Recognizing the crucial role that fabrication plays within the construction industry, the United Association implemented our first fabrication agreement more than six decades ago. The fabrication sector serves all major industrial segments, from petro-chemical to refining to food processing to power plants, and has expanded over the decades to take a leading role in the construction, renovation and maintenance of facilities all across North America.
With the advent of innovations in technology such as CADD (computer-aided design and drafting) and BIM (building information modeling), fabrication and modularization play an ever-increasing role in these traditional sectors of our industry. In addition, BIM technologies have accelerated the use of pre-fabrication and modularization in the institutional and commercial arenas as well. This has led the United Association, our local unions and contractor partners to establish dedicated fabrication facilities to meet the demand for this work.
Today, the United Association has over 500 signatory contractors operating 550 fabrication facilities that supply piping spools, skids packages and modules for projects across North America and abroad. The revolution resulting from this growth led the UA and the PFI (Pipe Fabrication Institute) to establish a one of a kind fabricator apprenticeship program. The UA and PFI understood this work was more akin to the manufacturing sector than traditional construction, and that a new approach was needed to meet the demand for these uniquely skilled workers in the fabrication field. The training focuses on skills necessary to excel in a sophisticated shop environment with the goal of ensuring our contractors and their customers have better control of safety, quality, schedules, and budgets. The training concentrates on lean manufacturing processes, pipe layout and math, isometric and shop spool drawings, piping codes, PFI standards and equipment unique to the fab shop. Priority is placed on welding, using both traditional and state-of-the-art methods in processes such as flux-core, roto weld, tip-tig, orbital, and submerged arc, with an emphasis on ASME Section IX x-ray quality.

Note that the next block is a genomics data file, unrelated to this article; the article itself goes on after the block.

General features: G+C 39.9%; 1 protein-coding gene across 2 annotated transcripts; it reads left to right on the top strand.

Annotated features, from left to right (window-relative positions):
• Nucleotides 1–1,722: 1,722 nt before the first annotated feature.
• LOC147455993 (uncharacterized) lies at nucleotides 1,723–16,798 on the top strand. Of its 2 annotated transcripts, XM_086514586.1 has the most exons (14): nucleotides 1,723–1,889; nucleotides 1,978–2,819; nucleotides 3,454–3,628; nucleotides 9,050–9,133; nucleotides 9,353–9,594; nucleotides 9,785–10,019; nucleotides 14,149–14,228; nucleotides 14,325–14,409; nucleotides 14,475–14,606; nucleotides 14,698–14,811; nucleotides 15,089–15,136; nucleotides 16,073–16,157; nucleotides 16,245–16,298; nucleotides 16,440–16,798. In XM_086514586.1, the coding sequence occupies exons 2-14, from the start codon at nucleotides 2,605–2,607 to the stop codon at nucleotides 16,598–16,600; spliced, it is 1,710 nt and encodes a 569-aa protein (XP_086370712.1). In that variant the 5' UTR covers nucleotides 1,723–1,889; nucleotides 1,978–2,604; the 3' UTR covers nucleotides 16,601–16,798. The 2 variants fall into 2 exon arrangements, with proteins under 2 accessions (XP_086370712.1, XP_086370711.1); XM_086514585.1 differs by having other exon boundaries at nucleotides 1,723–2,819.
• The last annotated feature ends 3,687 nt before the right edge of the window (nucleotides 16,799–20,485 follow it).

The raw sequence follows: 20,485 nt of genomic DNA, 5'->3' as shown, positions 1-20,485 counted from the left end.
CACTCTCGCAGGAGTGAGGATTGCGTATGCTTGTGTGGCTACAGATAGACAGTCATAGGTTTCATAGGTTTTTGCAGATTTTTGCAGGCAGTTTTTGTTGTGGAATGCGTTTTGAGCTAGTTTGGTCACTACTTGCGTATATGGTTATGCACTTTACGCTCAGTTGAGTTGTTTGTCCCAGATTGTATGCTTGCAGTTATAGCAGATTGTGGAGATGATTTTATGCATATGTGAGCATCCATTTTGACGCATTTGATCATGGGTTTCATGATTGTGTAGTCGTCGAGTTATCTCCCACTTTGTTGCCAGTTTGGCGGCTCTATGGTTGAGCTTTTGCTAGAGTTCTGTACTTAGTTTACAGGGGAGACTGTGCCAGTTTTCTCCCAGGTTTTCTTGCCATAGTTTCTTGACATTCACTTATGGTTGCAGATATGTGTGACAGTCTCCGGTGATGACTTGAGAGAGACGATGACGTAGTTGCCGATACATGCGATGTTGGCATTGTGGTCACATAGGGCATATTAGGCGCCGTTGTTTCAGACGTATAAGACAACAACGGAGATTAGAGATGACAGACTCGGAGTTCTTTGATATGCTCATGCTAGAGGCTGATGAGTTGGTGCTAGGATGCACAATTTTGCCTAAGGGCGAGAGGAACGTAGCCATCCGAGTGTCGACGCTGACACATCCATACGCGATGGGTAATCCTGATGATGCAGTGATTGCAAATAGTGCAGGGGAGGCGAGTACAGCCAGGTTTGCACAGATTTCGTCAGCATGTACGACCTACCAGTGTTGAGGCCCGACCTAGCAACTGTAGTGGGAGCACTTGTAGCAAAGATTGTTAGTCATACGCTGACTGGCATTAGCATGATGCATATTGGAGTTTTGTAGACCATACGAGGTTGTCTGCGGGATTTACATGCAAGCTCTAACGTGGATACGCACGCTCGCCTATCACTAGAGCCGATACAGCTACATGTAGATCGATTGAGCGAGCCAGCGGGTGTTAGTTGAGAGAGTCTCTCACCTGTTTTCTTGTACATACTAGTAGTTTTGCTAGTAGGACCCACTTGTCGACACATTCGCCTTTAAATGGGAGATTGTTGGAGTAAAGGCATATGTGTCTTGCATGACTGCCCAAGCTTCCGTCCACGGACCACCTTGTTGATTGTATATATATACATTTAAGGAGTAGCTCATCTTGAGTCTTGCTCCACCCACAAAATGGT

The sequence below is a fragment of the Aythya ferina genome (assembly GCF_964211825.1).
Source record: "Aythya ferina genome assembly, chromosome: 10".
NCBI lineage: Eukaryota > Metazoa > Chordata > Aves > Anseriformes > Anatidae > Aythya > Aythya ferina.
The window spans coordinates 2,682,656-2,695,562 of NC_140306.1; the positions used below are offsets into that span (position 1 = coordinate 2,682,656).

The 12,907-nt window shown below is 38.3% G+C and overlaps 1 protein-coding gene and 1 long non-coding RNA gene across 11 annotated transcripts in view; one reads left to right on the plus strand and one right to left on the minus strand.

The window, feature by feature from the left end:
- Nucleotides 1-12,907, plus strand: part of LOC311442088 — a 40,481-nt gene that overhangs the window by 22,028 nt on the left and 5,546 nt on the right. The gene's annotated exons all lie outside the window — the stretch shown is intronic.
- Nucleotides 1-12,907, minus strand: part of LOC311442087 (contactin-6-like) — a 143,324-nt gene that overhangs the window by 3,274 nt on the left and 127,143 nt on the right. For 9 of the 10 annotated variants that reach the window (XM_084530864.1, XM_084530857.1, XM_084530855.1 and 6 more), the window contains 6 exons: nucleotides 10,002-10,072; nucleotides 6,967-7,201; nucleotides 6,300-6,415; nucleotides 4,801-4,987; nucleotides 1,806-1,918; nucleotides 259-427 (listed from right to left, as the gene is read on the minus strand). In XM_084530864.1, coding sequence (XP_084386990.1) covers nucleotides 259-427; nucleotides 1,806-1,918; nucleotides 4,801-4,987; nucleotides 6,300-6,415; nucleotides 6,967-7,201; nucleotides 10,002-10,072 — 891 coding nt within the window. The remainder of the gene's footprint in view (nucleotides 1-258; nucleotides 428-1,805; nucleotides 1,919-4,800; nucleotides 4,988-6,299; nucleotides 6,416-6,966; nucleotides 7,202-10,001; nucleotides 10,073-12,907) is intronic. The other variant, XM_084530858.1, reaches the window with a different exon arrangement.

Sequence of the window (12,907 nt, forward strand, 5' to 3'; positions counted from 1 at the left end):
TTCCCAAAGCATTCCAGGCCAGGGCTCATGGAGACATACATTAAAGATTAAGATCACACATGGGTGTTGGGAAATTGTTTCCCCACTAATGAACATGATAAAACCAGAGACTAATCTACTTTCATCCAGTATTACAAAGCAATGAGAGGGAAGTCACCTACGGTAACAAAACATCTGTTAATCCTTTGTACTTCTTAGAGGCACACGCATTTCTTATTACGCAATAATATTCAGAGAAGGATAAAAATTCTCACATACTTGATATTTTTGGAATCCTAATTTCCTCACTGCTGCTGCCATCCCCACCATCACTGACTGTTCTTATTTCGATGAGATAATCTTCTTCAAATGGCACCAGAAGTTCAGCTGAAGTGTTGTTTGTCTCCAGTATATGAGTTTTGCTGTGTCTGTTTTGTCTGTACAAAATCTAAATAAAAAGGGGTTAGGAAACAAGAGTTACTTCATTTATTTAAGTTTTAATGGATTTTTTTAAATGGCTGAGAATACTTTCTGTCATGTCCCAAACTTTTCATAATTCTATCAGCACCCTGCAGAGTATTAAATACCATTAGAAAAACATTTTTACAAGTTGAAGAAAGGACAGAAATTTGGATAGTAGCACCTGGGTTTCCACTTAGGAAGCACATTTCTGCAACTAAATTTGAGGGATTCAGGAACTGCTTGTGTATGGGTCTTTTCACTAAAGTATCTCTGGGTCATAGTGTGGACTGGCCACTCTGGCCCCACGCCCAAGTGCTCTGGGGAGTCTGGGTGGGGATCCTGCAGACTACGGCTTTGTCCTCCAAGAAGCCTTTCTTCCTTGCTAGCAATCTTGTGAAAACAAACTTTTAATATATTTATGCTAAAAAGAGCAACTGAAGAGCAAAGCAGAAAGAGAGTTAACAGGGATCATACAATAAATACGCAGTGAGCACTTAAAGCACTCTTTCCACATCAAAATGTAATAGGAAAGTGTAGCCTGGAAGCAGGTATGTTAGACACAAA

Government and private industry studies conclude that pre-fabrication and modularization will have one of the greatest impacts on the construction industry over the next 20 years. This is a major departure from the traditional construction model that many in the industry are accustomed to, and we are committed to embracing this change. To that end, we have dedicated substantial resources to ensure the UA and our contractors are the leaders in meeting the pre-fabrication and modularization needs in all sectors of our industry.